I have been shocked at how submitting to governing authorities has been seen as showing a lack of faith in God by many Christians today.
Oh, I get it. I’m a rebel at heart. Don’t tell me what to do. Don’t tread on me. Rebellion? I’m in! I want my rights. It’s all about freedom. Too many mandates. Too much regulation. There’s a little lawyer inside me that rises up within me and cries “I object!” That’s my old self for sure. It sneaks out of me if I’m not careful.
When did rebelling against government authorities become a sign of faith in God? Especially when God’s Word tells us the opposite. Romans 13:1-3, “Every person is to be in subjection to the governing authorities. For there is no authority except from God, and those which exist are established by God. Therefore whoever resists authority has opposed the ordinance of God; and they who have opposed will receive condemnation upon themselves.” How much clearer can God be? You are not obey-ing God by refusing to submit.
But if I obey it will be taken as agreement. It’s not as if there has ever been a perfect government. In Paul’s day, when he wrote Romans the government was filled with corruption, inefficiency, injustice, and every conceivable vice. Obedience doesn’t mean that you necessarily agree – it means that you love God enough to obey! Re-fusing to submit to the government is not a demonstration of faith – it’s disobedience to God!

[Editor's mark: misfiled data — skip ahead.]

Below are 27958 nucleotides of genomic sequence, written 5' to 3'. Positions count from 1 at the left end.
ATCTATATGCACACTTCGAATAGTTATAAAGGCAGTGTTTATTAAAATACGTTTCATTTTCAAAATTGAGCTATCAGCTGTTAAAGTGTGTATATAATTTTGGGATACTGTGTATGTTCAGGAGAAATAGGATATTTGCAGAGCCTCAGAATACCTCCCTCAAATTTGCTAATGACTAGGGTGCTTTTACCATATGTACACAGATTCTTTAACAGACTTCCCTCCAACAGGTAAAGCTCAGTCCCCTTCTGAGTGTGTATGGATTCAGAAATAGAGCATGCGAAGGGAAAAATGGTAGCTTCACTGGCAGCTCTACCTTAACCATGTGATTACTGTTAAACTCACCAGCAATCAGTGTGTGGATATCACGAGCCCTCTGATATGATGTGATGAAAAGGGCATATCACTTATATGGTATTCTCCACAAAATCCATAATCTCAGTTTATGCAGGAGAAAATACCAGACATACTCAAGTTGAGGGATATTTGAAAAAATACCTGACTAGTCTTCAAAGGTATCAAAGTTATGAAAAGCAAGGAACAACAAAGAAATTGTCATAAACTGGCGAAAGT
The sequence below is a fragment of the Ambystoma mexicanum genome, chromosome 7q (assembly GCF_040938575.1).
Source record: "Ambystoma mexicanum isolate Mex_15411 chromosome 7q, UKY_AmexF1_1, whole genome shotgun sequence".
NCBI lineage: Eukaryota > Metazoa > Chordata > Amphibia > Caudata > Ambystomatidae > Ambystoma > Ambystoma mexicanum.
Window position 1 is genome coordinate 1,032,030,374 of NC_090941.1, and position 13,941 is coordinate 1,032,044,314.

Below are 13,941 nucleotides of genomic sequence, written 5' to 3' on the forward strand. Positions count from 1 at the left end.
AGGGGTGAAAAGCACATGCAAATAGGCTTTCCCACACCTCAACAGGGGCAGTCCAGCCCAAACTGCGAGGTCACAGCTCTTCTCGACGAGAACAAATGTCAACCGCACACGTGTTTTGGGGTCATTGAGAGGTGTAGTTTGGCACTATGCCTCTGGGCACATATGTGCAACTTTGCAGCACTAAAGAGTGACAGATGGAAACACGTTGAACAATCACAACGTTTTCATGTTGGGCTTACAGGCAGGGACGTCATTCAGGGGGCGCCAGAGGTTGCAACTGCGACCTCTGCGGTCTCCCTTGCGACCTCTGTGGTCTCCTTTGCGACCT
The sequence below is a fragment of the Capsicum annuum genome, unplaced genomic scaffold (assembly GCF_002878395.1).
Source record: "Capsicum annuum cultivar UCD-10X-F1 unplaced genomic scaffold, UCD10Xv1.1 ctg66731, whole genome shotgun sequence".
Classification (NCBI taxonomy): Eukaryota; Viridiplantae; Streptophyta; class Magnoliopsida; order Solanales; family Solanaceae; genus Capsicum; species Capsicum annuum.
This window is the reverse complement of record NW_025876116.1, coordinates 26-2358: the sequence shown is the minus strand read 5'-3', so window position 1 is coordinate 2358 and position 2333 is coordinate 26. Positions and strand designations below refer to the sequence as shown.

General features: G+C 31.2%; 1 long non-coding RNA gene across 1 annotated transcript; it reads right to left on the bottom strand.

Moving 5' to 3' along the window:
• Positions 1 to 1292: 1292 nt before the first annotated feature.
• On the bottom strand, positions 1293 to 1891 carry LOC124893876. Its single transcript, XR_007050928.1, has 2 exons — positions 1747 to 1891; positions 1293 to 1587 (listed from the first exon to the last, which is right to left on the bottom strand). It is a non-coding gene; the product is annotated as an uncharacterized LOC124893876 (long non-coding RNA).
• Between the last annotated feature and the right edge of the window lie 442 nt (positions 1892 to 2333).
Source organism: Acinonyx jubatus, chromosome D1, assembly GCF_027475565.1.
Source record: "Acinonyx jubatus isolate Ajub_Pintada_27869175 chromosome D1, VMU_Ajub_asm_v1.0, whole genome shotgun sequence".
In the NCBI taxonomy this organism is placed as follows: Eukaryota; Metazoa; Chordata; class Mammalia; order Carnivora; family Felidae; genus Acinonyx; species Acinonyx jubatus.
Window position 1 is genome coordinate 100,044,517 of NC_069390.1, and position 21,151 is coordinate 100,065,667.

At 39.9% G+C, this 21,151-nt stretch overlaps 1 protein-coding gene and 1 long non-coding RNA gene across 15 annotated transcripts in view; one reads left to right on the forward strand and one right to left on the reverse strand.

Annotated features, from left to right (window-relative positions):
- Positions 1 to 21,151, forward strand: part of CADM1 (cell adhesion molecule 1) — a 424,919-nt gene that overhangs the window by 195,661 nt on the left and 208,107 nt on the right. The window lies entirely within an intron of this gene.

Peter wrote “Submit yourselves for the Lord’s sake to every human institution, whether to a king as the one in authority, or to governors as sent by him….” (1 Pt. 2:13-14a). “For the Lord’s sake” clarifies that it is God who wants us to submit. Eve-ry inconvenient mandate is not an afront against Christianity.
What did Jesus say? If you see a Christian compelled by the government to go one mile, then taunt him for his lack of faith. No, remember to go the extra mile (Mt. 5:41). Jesus wants us to be known by our humility and submission.
“Remind them to be subject to rulers, to authorities, to be obedient, to be ready for every good deed, to malign no one, to be peaceable, gentle, showing every consideration for all men” (Tit. 3:1-2).